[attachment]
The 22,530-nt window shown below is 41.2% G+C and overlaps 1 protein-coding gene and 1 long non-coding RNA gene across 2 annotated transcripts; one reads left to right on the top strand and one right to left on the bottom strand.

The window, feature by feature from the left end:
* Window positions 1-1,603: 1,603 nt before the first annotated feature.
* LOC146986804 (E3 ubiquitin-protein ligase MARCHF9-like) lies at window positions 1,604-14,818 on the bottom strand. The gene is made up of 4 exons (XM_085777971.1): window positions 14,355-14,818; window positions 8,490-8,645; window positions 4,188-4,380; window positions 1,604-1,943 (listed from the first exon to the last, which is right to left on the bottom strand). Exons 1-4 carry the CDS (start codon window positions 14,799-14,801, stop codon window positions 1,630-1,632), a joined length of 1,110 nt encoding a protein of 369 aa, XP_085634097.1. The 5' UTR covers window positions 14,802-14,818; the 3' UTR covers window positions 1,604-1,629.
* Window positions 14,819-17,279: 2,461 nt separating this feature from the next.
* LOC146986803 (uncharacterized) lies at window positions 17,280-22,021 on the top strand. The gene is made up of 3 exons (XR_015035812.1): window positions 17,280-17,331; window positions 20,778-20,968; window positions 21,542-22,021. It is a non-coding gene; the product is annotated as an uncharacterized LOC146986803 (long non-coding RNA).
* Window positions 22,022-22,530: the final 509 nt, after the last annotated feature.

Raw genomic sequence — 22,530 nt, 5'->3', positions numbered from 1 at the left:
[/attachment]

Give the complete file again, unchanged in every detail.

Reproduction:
The 22,530-nt window shown below is 41.2% G+C and overlaps 1 protein-coding gene and 1 long non-coding RNA gene across 2 annotated transcripts; one reads left to right on the top strand and one right to left on the bottom strand.

The window, feature by feature from the left end:
* Window positions 1-1,603: 1,603 nt before the first annotated feature.
* LOC146986804 (E3 ubiquitin-protein ligase MARCHF9-like) lies at window positions 1,604-14,818 on the bottom strand. The gene is made up of 4 exons (XM_085777971.1): window positions 14,355-14,818; window positions 8,490-8,645; window positions 4,188-4,380; window positions 1,604-1,943 (listed from the first exon to the last, which is right to left on the bottom strand). Exons 1-4 carry the CDS (start codon window positions 14,799-14,801, stop codon window positions 1,630-1,632), a joined length of 1,110 nt encoding a protein of 369 aa, XP_085634097.1. The 5' UTR covers window positions 14,802-14,818; the 3' UTR covers window positions 1,604-1,629.
* Window positions 14,819-17,279: 2,461 nt separating this feature from the next.
* LOC146986803 (uncharacterized) lies at window positions 17,280-22,021 on the top strand. The gene is made up of 3 exons (XR_015035812.1): window positions 17,280-17,331; window positions 20,778-20,968; window positions 21,542-22,021. It is a non-coding gene; the product is annotated as an uncharacterized LOC146986803 (long non-coding RNA).
* Window positions 22,022-22,530: the final 509 nt, after the last annotated feature.

Raw genomic sequence — 22,530 nt, 5'->3', positions numbered from 1 at the left: